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Smartphone mania on the bus


IN THE last two months I have been using public transport and walking, which I enjoy quite a lot, I have made some interesting observations on the behaviour among my fellow Lusaka residents.
I don’t know if it is a reflection of the behaviour of other Zambians elsewhere because I am yet to conduct some research.
But what I am seeing is not what one would describe as noble conduct. It amounts to a display of backwardness, although someone may argue his voice hoarse that it is a reflection of Zambia’s advancement in technology and access to the internet.
Or is it a true indicator of increasing penetration of the information and communication technologies (ICTs) in the, hitherto, unreached layers of our population?
I am still scratching my head for answers. Maybe you have one?
It all has something to do with the coming of the, admittedly, trendy smart phones, in form of both the cheap imitations and the expensive genuine handsets.
Each time I board any of those blue and white contraptions passing for passenger buses, in which passengers are packed like sacks of Irish potato, I will see not less than two women or girls busy scrolling, poking or thumbing their phones throughout the journey.
Some will simply be caressing the phone with embarrassing affection, almost kissing it.
They want everyone around them to know that they have not been left behind in the technology craze.
In fact I have noticed this behaviour among even those with the tuma ordinary gong’as from some Asian country, including the small handsets sold by mobile phone service providers, which are contemptuously called tujilijili in Lusaka.
Now, wait a minute. I am not referring to the infamous and now outlawed distilled liquor – spirits – that were packed in the small sachets with enough potency to knock unconscious a full-grown bull elephant with one sip.
Really, I don’t know why the small phones are likened to tujilijili. I have never seen anyone using any of the gadgets get drunk, though I know that their life span is shorter than spittle, which explains their ‘affordability’.
What I have observed is that even those using tujilijili are not an exception when it comes to showing off because the electronic gadgets have access to the internet.
If you have been unfortunate enough to travel on one of those cursed Toyota Hiace buses you surely must have seen how our daughters, sisters and mothers have been showing off their phones.
You will see a sister holding her flat, slender handset in one of her hands while talking and fiddling with the cords of the head phones plugged into the thing.
It is a common sight.
A few days ago I knocked off a bit late, around 18:30 hours. By the time I was squeezing myself into the small bus it was already 19:00 hours, and the madam at home was liberal with her phone, dialing my number without restraint.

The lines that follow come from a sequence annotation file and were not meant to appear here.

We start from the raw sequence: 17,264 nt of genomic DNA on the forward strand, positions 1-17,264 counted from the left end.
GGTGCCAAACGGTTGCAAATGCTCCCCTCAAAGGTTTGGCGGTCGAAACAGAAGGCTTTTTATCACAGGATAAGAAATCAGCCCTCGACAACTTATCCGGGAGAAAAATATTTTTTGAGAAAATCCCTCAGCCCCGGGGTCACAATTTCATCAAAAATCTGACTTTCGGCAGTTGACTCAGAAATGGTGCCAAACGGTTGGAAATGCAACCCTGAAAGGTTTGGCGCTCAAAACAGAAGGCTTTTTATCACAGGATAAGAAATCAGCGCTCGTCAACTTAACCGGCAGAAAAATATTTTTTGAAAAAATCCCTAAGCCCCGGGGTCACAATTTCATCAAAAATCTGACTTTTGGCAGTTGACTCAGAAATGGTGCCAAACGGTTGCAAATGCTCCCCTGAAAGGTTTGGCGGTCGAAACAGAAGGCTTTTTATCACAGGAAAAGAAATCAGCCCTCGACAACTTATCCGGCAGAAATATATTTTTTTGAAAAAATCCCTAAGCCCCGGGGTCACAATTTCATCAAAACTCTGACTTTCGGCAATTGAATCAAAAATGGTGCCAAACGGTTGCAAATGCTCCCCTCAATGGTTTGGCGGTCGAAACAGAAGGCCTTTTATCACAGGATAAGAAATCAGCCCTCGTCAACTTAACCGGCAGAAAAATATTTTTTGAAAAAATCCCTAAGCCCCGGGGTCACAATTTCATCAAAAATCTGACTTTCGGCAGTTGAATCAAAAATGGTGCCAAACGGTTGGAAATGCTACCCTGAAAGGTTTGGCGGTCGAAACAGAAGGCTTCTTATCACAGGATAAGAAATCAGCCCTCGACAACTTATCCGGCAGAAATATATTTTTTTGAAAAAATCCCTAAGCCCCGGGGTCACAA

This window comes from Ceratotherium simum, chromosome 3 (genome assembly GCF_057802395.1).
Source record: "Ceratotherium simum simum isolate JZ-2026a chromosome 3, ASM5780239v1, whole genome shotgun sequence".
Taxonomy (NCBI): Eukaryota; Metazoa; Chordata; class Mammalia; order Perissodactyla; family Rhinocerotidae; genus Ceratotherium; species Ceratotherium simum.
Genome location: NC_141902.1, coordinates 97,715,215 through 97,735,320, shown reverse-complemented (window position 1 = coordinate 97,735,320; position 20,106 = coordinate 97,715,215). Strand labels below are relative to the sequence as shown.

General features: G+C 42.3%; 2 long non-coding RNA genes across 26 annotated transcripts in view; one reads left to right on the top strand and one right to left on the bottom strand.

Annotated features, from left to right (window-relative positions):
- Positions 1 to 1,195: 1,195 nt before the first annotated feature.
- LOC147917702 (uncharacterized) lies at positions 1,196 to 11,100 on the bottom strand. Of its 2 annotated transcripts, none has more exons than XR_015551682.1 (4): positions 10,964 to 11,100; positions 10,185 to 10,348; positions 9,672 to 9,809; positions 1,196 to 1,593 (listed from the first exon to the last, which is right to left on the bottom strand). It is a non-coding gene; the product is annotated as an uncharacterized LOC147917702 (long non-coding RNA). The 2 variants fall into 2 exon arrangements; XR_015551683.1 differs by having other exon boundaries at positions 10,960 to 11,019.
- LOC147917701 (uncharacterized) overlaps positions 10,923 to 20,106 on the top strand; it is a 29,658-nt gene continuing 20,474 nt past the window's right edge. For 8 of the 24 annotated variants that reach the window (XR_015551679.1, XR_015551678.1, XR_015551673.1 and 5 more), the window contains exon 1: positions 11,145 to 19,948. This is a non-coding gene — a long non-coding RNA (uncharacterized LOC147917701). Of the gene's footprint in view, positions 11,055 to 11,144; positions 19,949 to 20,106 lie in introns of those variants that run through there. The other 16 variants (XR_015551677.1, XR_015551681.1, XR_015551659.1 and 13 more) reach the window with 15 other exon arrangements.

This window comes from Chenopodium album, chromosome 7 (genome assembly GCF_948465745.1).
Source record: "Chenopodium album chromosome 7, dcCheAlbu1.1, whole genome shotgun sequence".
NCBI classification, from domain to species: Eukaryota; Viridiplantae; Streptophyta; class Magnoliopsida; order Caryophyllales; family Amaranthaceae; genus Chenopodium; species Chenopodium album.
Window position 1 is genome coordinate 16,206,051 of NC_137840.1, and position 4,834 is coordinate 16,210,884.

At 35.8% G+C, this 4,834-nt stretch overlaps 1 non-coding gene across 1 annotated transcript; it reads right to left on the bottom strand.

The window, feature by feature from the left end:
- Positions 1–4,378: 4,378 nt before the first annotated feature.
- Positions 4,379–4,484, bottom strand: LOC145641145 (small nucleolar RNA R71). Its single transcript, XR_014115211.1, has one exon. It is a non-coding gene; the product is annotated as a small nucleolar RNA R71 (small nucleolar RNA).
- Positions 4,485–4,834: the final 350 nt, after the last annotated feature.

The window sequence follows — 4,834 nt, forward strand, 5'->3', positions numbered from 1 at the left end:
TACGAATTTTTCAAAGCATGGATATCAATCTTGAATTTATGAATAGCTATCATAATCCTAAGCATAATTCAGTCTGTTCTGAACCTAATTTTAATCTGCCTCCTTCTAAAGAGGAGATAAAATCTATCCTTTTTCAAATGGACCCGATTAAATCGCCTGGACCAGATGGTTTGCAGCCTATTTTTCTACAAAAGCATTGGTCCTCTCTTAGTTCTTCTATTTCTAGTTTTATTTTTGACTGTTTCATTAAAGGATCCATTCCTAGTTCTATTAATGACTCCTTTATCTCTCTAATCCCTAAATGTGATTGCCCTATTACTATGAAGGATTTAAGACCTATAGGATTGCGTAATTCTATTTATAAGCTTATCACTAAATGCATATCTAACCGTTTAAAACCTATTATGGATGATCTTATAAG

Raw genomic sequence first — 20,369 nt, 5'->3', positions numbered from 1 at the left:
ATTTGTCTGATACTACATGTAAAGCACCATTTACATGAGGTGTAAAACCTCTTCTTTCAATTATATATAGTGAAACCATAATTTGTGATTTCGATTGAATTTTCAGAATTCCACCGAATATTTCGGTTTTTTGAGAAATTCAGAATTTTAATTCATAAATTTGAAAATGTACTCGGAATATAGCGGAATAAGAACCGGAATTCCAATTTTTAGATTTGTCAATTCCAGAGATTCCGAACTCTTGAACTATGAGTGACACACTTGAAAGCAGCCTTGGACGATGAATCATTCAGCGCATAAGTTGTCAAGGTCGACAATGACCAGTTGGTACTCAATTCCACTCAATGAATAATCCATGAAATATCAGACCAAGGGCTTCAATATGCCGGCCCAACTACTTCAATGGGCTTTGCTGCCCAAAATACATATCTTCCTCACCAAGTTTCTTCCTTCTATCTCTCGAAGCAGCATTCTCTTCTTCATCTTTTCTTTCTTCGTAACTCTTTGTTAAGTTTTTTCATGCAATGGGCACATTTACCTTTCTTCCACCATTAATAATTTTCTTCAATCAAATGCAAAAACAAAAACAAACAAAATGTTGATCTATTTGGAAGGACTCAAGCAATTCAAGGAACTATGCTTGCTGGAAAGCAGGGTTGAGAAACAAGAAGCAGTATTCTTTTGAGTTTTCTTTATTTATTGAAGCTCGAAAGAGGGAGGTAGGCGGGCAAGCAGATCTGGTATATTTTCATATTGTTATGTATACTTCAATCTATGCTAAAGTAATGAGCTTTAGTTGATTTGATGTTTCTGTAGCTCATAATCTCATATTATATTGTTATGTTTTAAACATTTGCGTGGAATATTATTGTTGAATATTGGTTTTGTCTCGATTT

As we sat waiting for the bus to be full there was this young lady in front of me who was so engaged with her smart phone that she was not even aware of the people around her.
Her eyes were glued to the small screen of her phone, which she kept scrolling and poking while smiling and shaking her head every now and then.
Whenever the bus stopped to drop off a passenger and she was required to give way, she would still be scrolling and looking into the phone’s face without looking up as she got out.
When the time came for her to get back on the bus and retake her seat she climbed without looking down, because she was still staring into the screen of her phone, almost bumping into the other passengers.
As soon as she was seated the smiling and head shaking resumed. Whatever it was she was watching or reading, whoever she was communicating with must have been ‘special’.
Because she was so pre-occupied with her ‘precious’ phone, she was unaware of the grunts, sneers and sniggers from the other, disappointed passengers.
It was past 19:00 hours and it was dark in the bus. So the light from the phone’s screen was shining straight into the eyes of the other passengers seated next to her on both sides. As if she cared!
A woman seated behind the phone lover dug her elbow into the side of her friend seated next to her. When she managed to draw her attention she pointed at the phone scrolling lady with her pouted mouth, and they both laughed.
Two or three others joined in the laughter.
Even when she reached her destination and the bus stopped for her she was still scrolling and smiling at the phone.
As she walked home she was still glued to the gadget, at one time even missing the path.
The next day was even ‘worse’. There were two of them showing off their symbols of wealth and status. This behaviour, as I have said earlier, is more common among women and girls.
So far in the last two months I have seen only two men exhibiting that behaviour. Just look around you, and you will agree with me.
Reader’s comment:
I agree with Charles Chisala’s article titled ‘More wise names from the East (Sunday Mail May 17, 2015)’.
Actually, the names he mentioned which my tribal cousins from the East have been giving their offspring are not ‘wise’ at all!
How can someone name their innocent child Airtel Phiri? Just what has gone wrong with my tribal cousins?
I intend to file a restraining order in the High Court of Zambia to stop them from giving such funny names to their innocent children.
Long live Charles for exposing them!